Fri, 16 Dec 2011 09:39 CST
Bankers rule the world. A new Swiss Federal Institute of Technology study says so. Written by Stefania Vitali, James Glattfelder and Stefano Battiston, it's titled "The network of global corporate control," saying:
"We find that transnational corporations from a giant bow-tie structure and that a large portion of control flows to a small tightly-knit core of financial institutions. This core can be seen as an economic 'super-entity' that raises new important issues both for researches and policy makers."
The study says 147 powerful companies control an inordinate amount of economic activity - about 40%. Among the top 50, 45 are financial firms. They include Barclays PLC (called most influential), JPMorgan Chase, UBS, and other familiar and less known names.
Twenty-four companies are US-based, followed by eight in Britain, five in France, four in Japan, and Germany, Switzerland, and the Netherlands with two each. Canada has one.
Moreover, "top ranked" companies "hold a control ten times bigger than what could be expected based on their wealth."
As a result, they have enormous influence over political, financial, and economic activity.
In his book titled, When Corporations Rule the World, David Korten said they're able to transfer enormous amounts of power, wealth and resources from public to private hands with government complicity. Money power and concentrated wealth in few hands especially harm humanity.
"These forces have transformed" financial institutions and other corporate predators "into instruments of a market tyranny that is extending its reach across the planet like a cancer, colonizing ever more of the planet's living spaces, destroying livelihoods, displacing people, rendering democratic institutions impotent, and feeding on life in an insatiable quest for money" and profits as a be and end all.
Only bottom line priorities and market dominance matter, not human welfare, environmental sanity, peace, equity and justice.
Transnational giants are the dominant institution of our time - especially financial ones with money power control of everything.
They decide who governs and how, who serves on courts, what laws are enacted, and whether or not wars are waged. Corporate dominance, especially financial power, and democratic values are incompatible.
They operate ruthlessly as private tyrannies. They're predators. We're prey, and every day we're eaten alive. They do it because they can, and in America by mandate.
Publicly owned US corporations, including financial ones, must serve shareholders by maximizing equity value through higher profits. They do it by exploiting nations, people and resources ruthlessly.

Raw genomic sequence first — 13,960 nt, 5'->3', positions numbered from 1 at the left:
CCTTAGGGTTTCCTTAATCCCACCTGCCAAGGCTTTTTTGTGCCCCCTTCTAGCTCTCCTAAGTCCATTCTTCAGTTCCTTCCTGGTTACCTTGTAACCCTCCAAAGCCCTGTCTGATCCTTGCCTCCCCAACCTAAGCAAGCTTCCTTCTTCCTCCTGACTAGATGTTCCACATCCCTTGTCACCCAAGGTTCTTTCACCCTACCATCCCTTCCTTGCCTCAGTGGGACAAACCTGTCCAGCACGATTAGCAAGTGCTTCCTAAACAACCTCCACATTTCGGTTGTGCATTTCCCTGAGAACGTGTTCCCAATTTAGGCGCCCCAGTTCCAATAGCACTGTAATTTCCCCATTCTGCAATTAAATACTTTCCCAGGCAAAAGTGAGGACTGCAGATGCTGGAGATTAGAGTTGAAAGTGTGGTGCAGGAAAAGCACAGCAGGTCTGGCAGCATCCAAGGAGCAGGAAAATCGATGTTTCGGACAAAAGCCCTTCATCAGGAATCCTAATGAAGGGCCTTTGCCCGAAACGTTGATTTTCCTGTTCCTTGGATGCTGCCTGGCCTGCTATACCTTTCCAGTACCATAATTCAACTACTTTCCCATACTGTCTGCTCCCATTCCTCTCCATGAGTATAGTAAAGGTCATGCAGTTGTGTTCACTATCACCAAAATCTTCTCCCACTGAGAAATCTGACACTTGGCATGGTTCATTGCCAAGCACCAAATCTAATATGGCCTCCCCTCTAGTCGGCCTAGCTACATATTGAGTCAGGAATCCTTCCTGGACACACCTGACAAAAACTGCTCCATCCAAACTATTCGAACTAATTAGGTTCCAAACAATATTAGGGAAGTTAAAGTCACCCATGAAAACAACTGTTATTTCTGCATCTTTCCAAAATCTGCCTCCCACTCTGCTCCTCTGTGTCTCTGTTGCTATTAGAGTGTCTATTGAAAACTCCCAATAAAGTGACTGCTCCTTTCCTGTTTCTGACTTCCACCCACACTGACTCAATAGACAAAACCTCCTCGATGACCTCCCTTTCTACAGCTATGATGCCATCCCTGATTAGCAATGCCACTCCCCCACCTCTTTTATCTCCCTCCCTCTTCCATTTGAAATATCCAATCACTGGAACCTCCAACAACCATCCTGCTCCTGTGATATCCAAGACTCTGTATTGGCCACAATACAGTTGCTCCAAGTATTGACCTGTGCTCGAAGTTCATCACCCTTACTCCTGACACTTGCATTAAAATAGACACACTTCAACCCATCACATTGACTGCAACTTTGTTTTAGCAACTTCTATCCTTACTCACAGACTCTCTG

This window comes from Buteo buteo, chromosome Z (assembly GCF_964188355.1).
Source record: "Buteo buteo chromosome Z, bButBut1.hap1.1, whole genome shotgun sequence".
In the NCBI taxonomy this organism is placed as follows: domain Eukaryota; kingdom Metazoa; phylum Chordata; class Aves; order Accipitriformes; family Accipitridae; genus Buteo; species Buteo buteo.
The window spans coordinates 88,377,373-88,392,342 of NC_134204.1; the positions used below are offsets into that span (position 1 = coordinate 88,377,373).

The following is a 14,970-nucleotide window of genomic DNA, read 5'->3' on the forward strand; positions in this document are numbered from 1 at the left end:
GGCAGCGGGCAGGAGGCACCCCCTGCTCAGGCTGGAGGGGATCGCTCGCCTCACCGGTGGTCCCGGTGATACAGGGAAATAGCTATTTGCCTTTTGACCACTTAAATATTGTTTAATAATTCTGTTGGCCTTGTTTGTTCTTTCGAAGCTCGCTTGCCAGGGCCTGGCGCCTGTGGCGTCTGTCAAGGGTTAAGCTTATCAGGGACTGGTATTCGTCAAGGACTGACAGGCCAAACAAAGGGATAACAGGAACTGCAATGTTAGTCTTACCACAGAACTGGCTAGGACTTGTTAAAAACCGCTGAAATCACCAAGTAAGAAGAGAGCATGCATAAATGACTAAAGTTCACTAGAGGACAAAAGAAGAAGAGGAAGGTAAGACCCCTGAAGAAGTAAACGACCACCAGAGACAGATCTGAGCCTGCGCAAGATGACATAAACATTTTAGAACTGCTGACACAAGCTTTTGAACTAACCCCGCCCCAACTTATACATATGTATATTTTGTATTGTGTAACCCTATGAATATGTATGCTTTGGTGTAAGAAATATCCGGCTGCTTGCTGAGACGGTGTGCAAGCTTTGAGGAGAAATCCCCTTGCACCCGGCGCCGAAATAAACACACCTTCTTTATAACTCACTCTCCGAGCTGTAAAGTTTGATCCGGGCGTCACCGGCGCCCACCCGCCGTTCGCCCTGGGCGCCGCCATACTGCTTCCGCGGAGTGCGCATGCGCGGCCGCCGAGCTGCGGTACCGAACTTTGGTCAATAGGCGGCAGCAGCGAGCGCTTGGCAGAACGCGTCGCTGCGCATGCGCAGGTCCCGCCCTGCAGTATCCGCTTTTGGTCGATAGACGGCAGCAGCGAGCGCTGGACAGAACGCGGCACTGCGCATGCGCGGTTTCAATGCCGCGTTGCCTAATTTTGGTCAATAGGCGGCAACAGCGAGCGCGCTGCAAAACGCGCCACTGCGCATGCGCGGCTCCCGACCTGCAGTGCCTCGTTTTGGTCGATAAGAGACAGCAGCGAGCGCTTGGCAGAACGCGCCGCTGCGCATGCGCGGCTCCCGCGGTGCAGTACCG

Social responsibility doesn't matter. Neither does being worker-friendly, a good citizen, or friend of the earth. Bottom line priorities alone matter. Failure to pursue fiduciary responsibilities means possible dismissal or shareholder lawsuits.
Yet nothing in America's Constitution or statute laws endow corporations with their rights. They usurped them by co-opting Washington, the nation's courts, state capitals, and city halls.
As a result, over half the world's largest economies are corporations. Financial ones controlling the power of money are most dominant.
Corporate personhood enhanced their power, yet imagine. Although corporations aren't human, they can live forever, change their identity, reside in many places globally, can't be imprisoned for wrongdoing, and can transform themselves into new entities for any reason.
They have the same rights and protections as people without the responsibilities. As a result, they operate freely unrestrained, especially financial giants controlling the power of money at the public's expense.
Beginning in the late 1960s, financialization grew more dominant. Economic control began shifting from industry to finance. Corporations are now seen as bundles of assets, the more liquid the better. A new monopoly finance capitalism developed to exploit it.
FIRE sector (finance, insurance, and real estate) predators capitalized. Casino capitalism gained prominence. Today it thrives. Major players took advantage, profiting hugely from speculation, chicanery and fraud.
A burgeoning financial superstructure gained a life of its own. Today it's omnipotent, especially in America and Europe. Their business model involves grabbing everything that smells money, no matter what harm is caused.
Money doesn't buy everything, but it buys enough influence to matter. The smartest guys in the room take advantage, buying politicians like toothpaste. Democracy's just a figure of speech.
Only wealth and power matter. Enough of them turned financial giants into monsters. Whatever they want, they get, including the right to operate freely outside the law, manipulate markets, bilk investors, strip-mine nations and people for profit, and get bailed out at public expense if overreach.